WORDPLAY post #135
SATIRE COMPOSED: Giorgio Coniglio, September 2018. Today's verses have been edited and selected for publication at OEDILF.com, an online humour dictionary that has accumulated over 100,000 carefully edited limericks. Thanks are due to OEDILF contributing-editor MikeAq who kindly provided permission for linking to one of his related verses (please review this extravaganza at the bottom of this post).
SONGLINK: For those readers who like poetry set to music: You can find lots of singable limerick medleys on our sister blog "SILLY SONGS and SATIRE", such as this recent post.
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Authors' Note: The geyser (GHIE-zer or GHEE-ser) is an unusual hydrogeologic phenomenon which occurs in volcanic zones where magma (molten lava) is close to the surface, and there is fissuring of rocks due to earthquake faults. Minerals dissolved from adjacent rocks precipitate out, forming a lining for a type of 'plumbing system' in which steam builds up, resulting in regular eruptions of boiling water. Changes in the colour of the swirling hot water in the pool help predict the arrival of the next photogenic discharge.
Yellowstone Park, in the American Rockies, is a site of these natural wonders, including the famous geyser ‘Old Faithful’.
Authors' Note: In 1894, the wealthy British distiller, James Craig of Ulster, later Lord Craigavon, purchased from a local Icelandic farmer the land around the iconic geyser, Geysir (or the great Geysir). Fences were erected, and admission charged for a brief period. Several changes in ownership were in fact required, but eventually the site was donated in perpetuity to the Government of Iceland. Lord Craigavon, subsequent to his Icelandic adventures, became the first prime minister of Northern Ireland.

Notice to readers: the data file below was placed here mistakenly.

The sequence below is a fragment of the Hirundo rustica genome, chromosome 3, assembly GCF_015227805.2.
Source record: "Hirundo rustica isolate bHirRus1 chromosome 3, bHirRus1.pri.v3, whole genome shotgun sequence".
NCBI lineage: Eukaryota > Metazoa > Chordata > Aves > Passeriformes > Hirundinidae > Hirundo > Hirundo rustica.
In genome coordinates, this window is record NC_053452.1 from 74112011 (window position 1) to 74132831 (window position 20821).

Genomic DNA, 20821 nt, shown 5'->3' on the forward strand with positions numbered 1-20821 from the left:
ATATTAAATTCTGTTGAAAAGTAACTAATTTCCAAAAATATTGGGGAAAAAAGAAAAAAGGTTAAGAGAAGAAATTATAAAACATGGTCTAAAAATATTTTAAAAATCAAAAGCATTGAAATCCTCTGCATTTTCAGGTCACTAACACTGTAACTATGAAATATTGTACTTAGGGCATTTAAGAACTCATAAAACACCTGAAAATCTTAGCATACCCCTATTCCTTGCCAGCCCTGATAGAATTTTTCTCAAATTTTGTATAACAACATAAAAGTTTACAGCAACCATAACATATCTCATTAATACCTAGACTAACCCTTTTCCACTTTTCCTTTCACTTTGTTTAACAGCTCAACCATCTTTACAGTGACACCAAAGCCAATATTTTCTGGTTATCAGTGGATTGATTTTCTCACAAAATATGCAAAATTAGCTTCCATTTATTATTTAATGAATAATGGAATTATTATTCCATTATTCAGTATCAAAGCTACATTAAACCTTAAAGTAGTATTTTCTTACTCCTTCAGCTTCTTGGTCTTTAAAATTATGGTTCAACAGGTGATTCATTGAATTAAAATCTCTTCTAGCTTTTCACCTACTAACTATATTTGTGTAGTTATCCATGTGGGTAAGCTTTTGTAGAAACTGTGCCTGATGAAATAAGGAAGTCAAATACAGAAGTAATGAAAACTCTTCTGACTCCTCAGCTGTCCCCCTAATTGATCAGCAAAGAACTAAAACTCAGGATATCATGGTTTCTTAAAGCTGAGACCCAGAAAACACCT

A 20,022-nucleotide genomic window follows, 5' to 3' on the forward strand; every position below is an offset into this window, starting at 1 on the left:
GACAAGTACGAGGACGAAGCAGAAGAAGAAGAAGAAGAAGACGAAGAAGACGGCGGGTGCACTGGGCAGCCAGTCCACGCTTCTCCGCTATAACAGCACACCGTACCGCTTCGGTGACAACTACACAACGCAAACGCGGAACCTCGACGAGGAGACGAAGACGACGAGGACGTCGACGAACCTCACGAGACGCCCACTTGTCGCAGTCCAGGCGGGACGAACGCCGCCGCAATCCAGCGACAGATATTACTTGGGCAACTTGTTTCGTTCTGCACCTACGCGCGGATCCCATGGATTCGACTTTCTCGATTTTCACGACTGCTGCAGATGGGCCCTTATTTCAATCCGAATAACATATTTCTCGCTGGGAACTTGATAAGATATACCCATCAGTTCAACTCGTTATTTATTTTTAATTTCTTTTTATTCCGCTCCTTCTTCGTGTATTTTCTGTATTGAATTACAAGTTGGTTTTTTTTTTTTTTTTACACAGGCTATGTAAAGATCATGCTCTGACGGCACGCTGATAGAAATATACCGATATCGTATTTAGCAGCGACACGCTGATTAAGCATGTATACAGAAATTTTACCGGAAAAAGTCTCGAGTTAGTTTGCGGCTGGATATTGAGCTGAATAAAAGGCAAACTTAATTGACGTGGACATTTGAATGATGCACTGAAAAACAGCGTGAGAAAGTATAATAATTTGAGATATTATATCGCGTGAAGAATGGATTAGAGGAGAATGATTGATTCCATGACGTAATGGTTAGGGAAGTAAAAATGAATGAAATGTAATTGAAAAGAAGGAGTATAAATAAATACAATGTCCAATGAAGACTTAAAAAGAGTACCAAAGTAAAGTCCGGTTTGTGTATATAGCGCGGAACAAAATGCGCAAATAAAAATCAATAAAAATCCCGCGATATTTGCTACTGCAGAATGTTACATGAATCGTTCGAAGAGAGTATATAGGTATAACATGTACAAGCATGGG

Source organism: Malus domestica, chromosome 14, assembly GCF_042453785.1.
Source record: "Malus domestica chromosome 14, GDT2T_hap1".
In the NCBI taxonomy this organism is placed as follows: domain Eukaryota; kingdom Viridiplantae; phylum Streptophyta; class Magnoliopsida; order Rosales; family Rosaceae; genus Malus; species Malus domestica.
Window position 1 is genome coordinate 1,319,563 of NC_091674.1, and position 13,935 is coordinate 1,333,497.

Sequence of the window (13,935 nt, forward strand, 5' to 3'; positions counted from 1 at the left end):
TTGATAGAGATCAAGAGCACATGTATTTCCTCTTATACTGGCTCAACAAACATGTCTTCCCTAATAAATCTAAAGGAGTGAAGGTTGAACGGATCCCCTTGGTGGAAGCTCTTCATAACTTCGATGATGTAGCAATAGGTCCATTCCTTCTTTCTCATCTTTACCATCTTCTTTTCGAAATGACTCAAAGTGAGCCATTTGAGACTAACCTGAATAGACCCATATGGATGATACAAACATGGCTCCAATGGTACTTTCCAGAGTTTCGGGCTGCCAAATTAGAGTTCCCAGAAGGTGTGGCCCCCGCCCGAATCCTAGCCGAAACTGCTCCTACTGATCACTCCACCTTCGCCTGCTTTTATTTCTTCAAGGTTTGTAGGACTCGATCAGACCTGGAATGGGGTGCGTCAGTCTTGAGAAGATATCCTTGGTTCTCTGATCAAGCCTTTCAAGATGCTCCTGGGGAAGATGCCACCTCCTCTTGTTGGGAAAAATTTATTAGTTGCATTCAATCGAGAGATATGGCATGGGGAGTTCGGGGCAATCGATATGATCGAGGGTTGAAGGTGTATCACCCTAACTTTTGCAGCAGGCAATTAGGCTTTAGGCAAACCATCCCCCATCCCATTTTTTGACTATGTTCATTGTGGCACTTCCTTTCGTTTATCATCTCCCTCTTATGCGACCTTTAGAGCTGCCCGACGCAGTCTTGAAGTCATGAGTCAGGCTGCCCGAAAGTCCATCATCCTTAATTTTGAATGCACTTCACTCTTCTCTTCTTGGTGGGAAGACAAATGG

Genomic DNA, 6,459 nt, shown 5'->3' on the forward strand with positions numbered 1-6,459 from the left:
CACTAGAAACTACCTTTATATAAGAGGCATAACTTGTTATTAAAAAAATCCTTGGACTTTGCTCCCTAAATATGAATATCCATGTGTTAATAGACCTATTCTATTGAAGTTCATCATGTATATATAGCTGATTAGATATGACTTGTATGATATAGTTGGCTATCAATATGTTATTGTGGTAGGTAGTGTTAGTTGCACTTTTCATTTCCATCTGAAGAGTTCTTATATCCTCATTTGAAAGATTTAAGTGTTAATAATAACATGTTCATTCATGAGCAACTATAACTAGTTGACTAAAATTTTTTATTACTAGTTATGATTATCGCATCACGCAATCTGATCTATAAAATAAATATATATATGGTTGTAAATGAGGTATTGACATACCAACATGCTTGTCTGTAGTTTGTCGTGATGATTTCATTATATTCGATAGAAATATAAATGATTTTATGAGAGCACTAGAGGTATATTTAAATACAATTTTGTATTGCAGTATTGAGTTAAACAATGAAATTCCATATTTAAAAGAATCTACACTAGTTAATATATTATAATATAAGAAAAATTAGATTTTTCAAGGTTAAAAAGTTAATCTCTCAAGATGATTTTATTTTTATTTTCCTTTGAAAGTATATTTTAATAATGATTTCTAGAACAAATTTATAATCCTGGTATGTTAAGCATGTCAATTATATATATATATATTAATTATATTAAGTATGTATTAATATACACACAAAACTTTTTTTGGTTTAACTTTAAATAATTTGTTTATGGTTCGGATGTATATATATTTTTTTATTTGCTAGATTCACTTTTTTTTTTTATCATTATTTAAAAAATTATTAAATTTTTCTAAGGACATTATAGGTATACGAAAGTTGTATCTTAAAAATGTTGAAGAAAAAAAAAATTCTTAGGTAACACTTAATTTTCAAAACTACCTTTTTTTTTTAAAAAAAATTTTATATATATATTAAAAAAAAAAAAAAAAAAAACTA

The geyser spout itself, apart from a single event in the 1930s, has remained dormant since 1916, although adjacent spouts have taken over the fanfare.
Authors' Note: Björg(f.) and Björn(m.) are typical Icelandic names. In Britain, the term geyser, has come to mean a secondary water heater at the point-of-use, e.g. a bathtub. In Iceland, hot water is distributed to all homes as a part of geothermal energy systems; devices to rewarm water at the point of use are not needed, and probably not available.
In North America, such auxiliary plumbing devices are known as ‘tankless water heaters’.
Björn originally conceived of his gift idea based on occasional offerings of spent hydrogeologic geysers in Icelandic second-hand stores, e.g. the original reliable vent at Geysir which thrilled Victorian tourists has died back, 'replaced' nearby by other vents. The reader is left to judge whether such second-hand devices represent a figment of the author’s imagination or contrived nonsense.
|Man-made geyser-like phenomenon|
(broken water-main, Mt. Pleasant, S.C.)
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